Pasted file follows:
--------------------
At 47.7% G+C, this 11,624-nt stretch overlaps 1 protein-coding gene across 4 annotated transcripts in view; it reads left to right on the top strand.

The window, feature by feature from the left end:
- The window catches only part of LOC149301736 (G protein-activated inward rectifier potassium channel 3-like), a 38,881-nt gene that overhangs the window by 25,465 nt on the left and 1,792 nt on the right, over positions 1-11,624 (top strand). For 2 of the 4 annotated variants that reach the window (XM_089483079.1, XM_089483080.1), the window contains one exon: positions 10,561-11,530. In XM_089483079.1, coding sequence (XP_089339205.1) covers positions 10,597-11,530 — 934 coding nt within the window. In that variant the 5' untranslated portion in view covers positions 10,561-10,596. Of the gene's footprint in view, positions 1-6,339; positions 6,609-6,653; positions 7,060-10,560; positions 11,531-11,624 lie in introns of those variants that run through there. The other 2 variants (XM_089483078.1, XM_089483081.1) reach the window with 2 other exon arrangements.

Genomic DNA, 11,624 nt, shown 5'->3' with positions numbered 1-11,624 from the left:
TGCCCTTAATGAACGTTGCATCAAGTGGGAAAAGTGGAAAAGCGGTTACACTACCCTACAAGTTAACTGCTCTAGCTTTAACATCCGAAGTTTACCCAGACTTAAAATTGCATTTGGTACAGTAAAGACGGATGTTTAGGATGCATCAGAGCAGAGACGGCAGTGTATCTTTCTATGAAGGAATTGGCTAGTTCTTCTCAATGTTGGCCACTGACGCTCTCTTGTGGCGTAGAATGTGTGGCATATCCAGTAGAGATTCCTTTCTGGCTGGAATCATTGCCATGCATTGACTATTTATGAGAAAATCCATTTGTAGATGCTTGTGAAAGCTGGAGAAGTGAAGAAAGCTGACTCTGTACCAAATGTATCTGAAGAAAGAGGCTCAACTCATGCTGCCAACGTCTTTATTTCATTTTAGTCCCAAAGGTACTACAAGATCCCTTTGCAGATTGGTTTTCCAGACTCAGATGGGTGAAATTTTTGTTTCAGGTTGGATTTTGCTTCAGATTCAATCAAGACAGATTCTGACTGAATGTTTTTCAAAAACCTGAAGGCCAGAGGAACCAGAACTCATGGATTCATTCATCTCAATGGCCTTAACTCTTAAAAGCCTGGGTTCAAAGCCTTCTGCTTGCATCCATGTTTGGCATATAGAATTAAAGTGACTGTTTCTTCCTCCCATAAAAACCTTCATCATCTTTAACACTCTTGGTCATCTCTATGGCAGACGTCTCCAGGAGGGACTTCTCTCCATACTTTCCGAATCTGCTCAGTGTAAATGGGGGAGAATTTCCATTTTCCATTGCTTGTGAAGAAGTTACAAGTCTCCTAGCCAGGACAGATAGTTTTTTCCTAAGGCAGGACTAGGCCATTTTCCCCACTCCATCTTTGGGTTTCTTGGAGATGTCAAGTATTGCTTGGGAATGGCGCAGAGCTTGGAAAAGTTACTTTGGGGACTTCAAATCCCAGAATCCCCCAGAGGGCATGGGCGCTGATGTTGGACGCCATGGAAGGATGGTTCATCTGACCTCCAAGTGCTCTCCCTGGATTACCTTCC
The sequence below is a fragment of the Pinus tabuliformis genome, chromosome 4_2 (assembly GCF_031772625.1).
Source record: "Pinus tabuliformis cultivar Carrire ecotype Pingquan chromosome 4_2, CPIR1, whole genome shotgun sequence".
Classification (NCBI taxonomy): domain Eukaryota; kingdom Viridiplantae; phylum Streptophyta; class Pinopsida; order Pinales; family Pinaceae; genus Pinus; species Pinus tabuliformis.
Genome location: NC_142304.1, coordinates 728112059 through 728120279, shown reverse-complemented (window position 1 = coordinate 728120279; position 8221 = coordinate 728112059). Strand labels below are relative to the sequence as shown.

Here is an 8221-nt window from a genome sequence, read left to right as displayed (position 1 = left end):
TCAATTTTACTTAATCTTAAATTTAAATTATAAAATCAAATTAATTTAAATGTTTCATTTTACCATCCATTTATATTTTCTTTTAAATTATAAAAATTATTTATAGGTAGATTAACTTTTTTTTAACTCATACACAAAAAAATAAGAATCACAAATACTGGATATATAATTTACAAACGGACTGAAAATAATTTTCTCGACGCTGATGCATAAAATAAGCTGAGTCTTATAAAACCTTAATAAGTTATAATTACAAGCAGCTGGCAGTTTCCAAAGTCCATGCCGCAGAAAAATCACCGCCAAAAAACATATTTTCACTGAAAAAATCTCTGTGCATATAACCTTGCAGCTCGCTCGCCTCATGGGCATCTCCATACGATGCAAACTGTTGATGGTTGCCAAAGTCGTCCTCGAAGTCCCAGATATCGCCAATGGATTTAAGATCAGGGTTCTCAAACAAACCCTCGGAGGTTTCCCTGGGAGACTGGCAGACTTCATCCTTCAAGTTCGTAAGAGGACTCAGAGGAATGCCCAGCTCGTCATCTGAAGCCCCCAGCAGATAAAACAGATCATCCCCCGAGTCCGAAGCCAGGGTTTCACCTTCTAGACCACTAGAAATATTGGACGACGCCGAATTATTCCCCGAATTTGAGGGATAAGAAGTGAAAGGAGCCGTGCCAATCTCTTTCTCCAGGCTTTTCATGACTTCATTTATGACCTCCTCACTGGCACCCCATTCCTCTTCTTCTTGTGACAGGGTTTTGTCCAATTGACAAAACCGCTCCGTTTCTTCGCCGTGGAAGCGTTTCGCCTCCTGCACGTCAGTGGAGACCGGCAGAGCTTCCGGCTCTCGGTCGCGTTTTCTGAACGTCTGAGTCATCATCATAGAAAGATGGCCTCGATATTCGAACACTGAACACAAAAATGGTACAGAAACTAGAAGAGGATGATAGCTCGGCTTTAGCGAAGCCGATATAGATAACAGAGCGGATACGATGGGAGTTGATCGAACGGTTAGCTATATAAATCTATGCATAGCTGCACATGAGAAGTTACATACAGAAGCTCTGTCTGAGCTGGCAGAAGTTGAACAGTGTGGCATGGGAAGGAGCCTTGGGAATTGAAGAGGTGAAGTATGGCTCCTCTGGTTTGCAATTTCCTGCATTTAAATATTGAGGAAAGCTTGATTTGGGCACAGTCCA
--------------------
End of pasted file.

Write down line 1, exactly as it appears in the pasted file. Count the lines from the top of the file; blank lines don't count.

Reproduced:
At 47.7% G+C, this 11,624-nt stretch overlaps 1 protein-coding gene across 4 annotated transcripts in view; it reads left to right on the top strand.